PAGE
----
SINGAPORE — The Panama Canal Authority said it expects concerns over a labor backlash to the automation of a Los Angeles marine terminal to spur the routing of more containerized cargo from Asia through the waterway to East and Gulf coast ports. Several beneficial cargo owners, however, told JOC.com that they don't expect the fight over automation to affect West Coast port productivity, thus making it a non-factor in terms of their routing decisions.
In an interview with JOC.com, Jorge Luis Quijano, administrator and chief executive of the Panama Canal Authority, said shipping lines don’t like the uncertainty of what could happen if the International Longshore and Warehouse Union (ILWU) continues to oppose automation. The ILWU has been able to delay the project, even though it agreed in its 2008 contact not to interfere in terminal operators’ plans to automate their facilities in exchange for a much improved pensions and benefits package. Under the contract's "no strike" provision, the ILWU is prohibited from taking coastwide job actions.
“Customers will look for alternatives. One has told me, ‘We’ve got ships that float; we can take them anywhere.’ People have to be very careful when they do things,” Quijano said. “Automation is already here. It may not be something that is having an immediate impact but it is coming.”
The Los Angeles Harbor Commission is due to decide at its April 16 meeting whether to approve a construction permit needed by APM to go ahead with plans to create a 100-acre section within its 440-acre terminal that will be used by autonomous straddle carriers.
Quijano, who pointed out canal fees will likely remain unchanged this year, said the canal has already captured volumes from the US West Coast ports since the opening of the canal’s third set of locks in mid-2016. Silvia de Marucci, head of market analysis at the Panama Canal Authority, said 50.8 percent of the vessels using the neo-Panamax locks are container ships.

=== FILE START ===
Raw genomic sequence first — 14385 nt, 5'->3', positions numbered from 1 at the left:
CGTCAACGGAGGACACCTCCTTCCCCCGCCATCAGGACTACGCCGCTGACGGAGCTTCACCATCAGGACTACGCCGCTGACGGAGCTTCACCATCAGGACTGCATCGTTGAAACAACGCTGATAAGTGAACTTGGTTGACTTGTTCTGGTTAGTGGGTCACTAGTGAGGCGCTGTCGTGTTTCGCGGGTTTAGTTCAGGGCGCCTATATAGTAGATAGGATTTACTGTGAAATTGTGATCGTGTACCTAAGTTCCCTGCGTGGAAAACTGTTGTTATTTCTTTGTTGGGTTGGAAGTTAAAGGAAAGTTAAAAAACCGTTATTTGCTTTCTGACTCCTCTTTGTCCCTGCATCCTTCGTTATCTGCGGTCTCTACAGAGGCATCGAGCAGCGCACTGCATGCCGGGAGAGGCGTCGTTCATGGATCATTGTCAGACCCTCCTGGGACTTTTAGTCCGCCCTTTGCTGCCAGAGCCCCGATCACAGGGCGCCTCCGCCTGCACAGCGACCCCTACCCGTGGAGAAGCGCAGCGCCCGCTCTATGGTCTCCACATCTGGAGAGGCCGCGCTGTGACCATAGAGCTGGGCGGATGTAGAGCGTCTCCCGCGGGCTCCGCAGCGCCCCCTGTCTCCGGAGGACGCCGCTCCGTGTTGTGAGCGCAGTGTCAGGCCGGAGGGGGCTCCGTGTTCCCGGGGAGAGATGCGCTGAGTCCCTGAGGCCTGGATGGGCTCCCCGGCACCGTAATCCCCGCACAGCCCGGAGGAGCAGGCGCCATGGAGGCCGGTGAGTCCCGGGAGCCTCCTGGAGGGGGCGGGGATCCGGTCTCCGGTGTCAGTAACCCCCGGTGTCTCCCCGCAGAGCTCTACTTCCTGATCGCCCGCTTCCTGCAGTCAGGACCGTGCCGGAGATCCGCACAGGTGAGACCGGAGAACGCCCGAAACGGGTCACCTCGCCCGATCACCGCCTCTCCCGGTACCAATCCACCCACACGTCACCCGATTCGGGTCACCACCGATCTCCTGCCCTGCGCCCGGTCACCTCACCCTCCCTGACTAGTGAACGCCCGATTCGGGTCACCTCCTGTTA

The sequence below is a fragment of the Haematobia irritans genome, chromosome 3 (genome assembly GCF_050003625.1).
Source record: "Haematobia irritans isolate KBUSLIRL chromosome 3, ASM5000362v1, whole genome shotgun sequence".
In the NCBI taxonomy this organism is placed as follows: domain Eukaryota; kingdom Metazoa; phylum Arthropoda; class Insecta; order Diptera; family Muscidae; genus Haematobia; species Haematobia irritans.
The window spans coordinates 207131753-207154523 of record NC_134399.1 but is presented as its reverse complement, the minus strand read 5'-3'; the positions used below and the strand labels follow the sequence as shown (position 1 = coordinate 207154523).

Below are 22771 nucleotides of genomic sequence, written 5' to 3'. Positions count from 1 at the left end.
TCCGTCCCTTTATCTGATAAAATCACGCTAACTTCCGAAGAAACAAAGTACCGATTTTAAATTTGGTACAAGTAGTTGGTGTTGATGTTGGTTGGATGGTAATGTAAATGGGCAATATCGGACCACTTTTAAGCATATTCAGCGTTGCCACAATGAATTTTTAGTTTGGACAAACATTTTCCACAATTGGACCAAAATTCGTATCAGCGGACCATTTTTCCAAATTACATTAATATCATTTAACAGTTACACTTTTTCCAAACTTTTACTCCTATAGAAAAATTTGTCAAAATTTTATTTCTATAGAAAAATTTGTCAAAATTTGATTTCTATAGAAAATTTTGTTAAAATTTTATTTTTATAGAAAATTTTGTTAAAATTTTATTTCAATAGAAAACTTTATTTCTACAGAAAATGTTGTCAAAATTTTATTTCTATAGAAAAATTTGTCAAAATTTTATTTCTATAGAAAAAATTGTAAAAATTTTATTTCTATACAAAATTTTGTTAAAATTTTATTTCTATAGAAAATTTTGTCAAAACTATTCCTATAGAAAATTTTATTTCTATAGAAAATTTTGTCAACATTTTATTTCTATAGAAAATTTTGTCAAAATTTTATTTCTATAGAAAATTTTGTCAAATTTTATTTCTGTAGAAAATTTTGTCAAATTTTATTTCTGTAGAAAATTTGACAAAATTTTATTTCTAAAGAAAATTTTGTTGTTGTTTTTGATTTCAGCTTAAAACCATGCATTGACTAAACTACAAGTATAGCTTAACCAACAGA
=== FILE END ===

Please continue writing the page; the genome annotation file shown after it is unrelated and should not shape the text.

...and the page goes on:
"We are [already] handling 14,000-TEU ships,” Quijano said. "We still see growth in the number of container ships. We are now moving up to 15,000-TEU ships.”
The Panama Canal saw 4.4 percent growth in Asia-US East Coast container cargo tonnage last year compared with 2017, while the canal's total container trade rose 5 percent, Quijano said.
The US West Coast’s share of Asian imports has dropped from 79 percent in 2006 to 64.2 percent in 2018, while the East Coast’s market share increased from 19.9 percent in 2006 to 31.3 percent last year. The Gulf Coast’s market share increased from 0.7 percent in 2006 to 4.1 percent in 2018, according to PIERS, a sister product of JOC.com within IHS Markit.
Quijano said carriers’ shift to burning low-sulfur fuel to meet the International Maritime Organization's tougher 2020 emission control rules, starting Jan. 1, would benefit the canal as more operators calling the US East Coast cut transit times in the face of higher fuel costs.
“With fuel prices of $500-600 a tonne we'll see a positive outcome. On the headhaul, which carries a lot of high value cargo, we're still the most economic route” with a time savings of around a week for 13,000-14,000 TEU vessels sailing to the US East Coast compared with the Suez Canal.
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